Why I Clean my Beds NOW
Something that gardeners sometimes disagree about is whether to clean up their beds in the fall or wait until spring, and I was interested to learn that horticulturist Carol Allen is in the clean-up-in-fall school. In fact, her garden is free of dead leaves and all mulched over by the end of December so that in early spring her garden is ready for prime time!
Well I’m with Carol on this one, and here’s one reason why: I’d rather not look at dead, brown leaves all winter! Especially close-up to the house, I’d rather see a scene like the one below, post-leaf-removal.
Cleaning up also inspired me to add some ornamental kale to this high-visibility spot. I love how this purple variety looks with the chartreuse Creeping Jenny groundcover. I used five of the same kale here because in such a small space, any more would look busy to my eyes. I keep reminding myself that in my new small garden I need to keep it simple.
Besides aesthetics, another reason to remove leaves is to keep wet leaves from killing certain plants – the ones that like to stay dry. That includes, in the photo below, Lamb’s Ears and all my groundcover Sedums. So while I’m waiting for all the leaves to drop to do the big clean-up in this spot, I at least unsmothered these dryness-loving perennials.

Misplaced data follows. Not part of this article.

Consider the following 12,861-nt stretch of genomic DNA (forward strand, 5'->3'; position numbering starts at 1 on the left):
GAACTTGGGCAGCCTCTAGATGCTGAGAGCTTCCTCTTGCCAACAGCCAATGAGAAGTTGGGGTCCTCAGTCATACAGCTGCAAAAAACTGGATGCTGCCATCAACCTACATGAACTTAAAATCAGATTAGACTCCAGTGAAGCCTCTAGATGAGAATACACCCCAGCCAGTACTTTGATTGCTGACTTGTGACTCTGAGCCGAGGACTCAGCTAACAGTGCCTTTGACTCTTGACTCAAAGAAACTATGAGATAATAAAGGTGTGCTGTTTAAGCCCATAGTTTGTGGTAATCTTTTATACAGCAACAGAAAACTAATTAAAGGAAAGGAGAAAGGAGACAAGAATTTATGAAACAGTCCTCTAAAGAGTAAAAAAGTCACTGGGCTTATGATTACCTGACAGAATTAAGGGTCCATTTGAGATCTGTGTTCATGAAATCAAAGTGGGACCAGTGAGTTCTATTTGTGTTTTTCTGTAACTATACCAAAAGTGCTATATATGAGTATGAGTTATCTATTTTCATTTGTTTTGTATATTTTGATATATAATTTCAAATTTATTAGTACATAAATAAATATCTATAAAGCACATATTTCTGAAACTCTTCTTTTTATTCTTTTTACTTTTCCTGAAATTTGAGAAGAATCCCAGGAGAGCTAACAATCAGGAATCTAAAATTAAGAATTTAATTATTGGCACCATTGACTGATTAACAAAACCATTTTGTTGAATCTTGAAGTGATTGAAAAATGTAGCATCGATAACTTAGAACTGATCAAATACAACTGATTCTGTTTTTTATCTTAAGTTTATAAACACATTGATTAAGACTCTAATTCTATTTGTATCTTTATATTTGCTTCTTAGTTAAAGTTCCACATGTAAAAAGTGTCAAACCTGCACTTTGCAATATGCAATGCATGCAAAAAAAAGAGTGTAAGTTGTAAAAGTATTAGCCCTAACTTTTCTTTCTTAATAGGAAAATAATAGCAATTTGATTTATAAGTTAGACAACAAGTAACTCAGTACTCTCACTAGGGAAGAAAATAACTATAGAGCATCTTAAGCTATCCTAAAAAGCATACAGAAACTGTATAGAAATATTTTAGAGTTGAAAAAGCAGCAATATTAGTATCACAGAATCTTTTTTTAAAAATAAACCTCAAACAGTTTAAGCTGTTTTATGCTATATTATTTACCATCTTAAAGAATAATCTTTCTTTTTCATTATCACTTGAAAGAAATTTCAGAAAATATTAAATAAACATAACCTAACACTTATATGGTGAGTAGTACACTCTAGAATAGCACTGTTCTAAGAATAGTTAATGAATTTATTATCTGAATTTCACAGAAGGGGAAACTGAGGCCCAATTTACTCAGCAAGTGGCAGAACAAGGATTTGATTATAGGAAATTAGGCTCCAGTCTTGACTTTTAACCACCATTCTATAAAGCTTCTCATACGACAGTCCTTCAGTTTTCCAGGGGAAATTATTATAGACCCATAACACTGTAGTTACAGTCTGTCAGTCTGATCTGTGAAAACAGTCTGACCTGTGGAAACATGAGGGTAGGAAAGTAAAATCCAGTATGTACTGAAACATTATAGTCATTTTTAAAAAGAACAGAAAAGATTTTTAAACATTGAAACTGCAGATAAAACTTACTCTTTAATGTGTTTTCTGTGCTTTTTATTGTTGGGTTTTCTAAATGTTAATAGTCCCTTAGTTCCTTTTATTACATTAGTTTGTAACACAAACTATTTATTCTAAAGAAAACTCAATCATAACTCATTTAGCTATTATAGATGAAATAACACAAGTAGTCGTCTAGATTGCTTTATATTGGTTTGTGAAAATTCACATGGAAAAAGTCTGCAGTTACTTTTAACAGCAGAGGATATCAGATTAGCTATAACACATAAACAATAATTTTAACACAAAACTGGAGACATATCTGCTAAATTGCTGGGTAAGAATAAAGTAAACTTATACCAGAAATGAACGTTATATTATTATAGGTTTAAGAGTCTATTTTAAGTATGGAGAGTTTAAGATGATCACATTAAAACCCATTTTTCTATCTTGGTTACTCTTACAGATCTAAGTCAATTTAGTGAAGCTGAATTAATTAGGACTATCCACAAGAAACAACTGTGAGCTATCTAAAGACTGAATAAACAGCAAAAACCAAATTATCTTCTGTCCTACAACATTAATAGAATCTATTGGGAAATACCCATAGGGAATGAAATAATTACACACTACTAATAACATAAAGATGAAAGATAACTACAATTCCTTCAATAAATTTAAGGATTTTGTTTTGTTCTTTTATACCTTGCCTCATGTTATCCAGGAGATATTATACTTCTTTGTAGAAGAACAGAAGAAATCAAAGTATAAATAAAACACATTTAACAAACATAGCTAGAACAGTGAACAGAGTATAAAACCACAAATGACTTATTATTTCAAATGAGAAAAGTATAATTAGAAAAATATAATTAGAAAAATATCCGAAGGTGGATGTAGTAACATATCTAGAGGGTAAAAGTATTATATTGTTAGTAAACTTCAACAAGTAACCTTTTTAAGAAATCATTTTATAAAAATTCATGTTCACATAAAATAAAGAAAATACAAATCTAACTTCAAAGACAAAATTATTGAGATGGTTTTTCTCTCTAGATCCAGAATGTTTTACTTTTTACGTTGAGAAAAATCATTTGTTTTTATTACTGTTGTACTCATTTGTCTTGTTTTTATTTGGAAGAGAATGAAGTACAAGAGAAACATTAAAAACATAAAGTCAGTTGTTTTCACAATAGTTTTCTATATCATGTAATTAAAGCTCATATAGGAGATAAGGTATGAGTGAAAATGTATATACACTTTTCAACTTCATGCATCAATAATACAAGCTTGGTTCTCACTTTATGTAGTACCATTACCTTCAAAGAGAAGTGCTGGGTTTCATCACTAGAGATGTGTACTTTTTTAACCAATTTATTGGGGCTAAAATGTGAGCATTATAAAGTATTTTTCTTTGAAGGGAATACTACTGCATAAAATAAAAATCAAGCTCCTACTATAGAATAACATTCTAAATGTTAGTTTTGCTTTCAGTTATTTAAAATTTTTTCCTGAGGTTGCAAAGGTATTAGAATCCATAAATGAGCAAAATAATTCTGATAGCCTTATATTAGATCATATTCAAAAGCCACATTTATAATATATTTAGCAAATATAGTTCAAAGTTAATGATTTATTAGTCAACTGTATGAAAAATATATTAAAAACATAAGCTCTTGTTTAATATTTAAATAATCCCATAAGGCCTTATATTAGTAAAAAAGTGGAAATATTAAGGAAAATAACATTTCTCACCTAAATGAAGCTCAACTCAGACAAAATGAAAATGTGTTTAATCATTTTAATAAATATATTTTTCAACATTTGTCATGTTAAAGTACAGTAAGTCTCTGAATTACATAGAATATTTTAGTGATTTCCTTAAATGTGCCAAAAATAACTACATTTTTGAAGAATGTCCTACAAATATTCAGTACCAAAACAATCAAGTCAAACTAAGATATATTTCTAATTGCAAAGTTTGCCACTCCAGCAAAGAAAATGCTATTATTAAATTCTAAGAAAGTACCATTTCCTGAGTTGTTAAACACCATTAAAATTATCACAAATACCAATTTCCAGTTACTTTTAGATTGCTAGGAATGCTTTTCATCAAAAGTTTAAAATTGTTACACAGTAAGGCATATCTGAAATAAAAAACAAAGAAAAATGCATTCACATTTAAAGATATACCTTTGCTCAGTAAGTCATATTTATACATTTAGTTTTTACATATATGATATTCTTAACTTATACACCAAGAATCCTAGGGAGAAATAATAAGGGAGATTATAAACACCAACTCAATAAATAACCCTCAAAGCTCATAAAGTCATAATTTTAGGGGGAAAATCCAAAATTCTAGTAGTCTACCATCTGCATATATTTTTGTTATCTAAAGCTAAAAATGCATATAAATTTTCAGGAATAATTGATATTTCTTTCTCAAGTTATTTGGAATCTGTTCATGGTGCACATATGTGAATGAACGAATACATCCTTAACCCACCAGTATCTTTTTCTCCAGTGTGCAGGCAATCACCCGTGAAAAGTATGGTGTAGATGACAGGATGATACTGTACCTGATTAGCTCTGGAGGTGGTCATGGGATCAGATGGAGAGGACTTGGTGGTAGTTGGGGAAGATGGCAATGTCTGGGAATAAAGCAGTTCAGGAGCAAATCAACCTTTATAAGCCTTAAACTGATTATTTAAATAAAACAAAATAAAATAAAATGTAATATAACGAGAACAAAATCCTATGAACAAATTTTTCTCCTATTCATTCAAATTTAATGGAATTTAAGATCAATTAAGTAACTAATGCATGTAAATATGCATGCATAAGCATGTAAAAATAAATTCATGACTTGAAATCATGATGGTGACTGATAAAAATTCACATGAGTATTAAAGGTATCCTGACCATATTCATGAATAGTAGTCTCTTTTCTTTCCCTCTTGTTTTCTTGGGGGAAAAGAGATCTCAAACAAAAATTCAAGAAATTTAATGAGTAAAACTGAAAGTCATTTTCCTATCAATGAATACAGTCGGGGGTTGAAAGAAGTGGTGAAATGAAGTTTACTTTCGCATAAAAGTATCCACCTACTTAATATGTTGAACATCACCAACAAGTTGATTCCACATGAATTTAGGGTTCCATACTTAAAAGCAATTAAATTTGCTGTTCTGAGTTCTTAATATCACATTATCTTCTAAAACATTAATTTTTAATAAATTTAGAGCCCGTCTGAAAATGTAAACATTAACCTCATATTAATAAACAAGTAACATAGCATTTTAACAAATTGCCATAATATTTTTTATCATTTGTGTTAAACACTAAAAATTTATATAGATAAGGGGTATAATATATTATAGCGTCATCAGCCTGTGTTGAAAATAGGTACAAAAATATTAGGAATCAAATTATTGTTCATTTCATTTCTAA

In the lower part of this photo are plenty of leaves, but they’re on top of perennials that can handle it, like black-eyed Susans.
Want more reasons for doing fall clean-up? It removes diseased plant parts that may winter over, and spots for garden pests like mice and voles to winter over, too.
Posted by Susan Harris.
- Getting Creative with Mums
- Poinsettias - Their Colorful Past
- Behnke Signature Mums Are Here!
- Wintering Over my Favorite Coleus
- Gardening Basics: Ornamental Cabbage and Kale
- Gardening Basics - Hanging Baskets
- NEW! 'Jazzy Ursula' Garden Mums
- The Colorful Past of Poinsettias
- Fall Color in the Smithsonian Gardens